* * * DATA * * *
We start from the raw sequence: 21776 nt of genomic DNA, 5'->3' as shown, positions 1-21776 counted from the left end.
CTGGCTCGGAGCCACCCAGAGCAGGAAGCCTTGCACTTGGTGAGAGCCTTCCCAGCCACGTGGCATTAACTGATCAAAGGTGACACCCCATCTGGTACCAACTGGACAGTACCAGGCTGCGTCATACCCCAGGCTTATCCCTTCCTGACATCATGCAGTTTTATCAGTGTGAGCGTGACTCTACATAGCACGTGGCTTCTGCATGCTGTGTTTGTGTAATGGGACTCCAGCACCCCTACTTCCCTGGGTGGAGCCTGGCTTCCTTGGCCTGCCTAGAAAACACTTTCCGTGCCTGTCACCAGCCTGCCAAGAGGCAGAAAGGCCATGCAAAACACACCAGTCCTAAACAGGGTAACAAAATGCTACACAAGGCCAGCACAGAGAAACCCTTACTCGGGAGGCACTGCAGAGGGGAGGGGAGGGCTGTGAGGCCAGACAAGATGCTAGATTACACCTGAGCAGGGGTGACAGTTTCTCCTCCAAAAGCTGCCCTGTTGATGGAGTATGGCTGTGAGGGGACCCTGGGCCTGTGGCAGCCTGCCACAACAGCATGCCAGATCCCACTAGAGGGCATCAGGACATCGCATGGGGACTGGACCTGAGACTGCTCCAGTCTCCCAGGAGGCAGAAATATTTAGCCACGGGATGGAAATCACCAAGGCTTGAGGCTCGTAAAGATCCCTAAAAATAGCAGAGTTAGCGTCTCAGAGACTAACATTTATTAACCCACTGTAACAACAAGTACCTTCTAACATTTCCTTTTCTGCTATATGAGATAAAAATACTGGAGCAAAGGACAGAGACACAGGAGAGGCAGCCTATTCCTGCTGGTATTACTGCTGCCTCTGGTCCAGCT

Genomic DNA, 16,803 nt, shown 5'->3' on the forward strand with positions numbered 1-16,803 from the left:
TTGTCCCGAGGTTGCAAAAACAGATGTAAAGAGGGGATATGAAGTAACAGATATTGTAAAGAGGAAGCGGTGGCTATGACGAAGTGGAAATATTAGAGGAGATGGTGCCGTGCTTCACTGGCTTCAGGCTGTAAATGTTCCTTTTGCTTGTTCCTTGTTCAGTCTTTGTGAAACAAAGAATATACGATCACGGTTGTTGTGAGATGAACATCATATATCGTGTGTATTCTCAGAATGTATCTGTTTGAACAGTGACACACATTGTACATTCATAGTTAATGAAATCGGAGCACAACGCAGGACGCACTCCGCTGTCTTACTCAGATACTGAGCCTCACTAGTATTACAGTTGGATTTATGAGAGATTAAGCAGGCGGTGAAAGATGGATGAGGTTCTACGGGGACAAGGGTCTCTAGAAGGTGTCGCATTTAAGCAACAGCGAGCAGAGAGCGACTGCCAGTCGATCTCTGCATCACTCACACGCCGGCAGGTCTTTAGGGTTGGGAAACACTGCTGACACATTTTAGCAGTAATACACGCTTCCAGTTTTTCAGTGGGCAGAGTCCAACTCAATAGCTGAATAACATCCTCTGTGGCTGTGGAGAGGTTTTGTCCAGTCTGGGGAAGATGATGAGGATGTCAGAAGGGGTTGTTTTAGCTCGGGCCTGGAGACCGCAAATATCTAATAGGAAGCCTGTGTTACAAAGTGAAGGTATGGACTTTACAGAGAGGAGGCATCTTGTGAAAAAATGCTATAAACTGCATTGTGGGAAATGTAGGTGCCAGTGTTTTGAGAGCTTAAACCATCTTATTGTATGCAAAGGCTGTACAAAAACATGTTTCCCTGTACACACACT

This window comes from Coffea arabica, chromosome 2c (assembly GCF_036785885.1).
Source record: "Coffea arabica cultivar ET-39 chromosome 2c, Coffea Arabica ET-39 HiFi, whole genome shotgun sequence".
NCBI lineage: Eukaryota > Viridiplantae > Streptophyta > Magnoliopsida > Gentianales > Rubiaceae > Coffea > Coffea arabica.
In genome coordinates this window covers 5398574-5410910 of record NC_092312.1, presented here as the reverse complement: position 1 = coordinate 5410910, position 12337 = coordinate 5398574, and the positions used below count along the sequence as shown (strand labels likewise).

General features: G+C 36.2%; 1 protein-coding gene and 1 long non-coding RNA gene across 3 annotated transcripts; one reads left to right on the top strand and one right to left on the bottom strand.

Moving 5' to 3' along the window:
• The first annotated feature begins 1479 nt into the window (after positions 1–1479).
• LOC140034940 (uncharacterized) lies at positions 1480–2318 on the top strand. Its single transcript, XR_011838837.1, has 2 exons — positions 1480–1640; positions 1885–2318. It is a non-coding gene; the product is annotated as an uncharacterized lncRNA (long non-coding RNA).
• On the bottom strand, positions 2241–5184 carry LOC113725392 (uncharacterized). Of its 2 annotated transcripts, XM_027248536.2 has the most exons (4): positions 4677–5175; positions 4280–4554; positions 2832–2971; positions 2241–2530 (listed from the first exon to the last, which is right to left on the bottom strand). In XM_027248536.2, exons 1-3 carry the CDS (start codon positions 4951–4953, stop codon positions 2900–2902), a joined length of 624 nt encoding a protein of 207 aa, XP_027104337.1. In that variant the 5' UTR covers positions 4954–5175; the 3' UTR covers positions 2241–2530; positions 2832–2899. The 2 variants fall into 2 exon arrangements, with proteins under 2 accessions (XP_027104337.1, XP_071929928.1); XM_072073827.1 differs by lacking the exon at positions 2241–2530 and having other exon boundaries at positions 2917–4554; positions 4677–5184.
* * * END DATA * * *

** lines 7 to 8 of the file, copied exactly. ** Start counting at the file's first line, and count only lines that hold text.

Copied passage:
NCBI lineage: Eukaryota > Viridiplantae > Streptophyta > Magnoliopsida > Gentianales > Rubiaceae > Coffea > Coffea arabica.
In genome coordinates this window covers 5398574-5410910 of record NC_092312.1, presented here as the reverse complement: position 1 = coordinate 5410910, position 12337 = coordinate 5398574, and the positions used below count along the sequence as shown (strand labels likewise).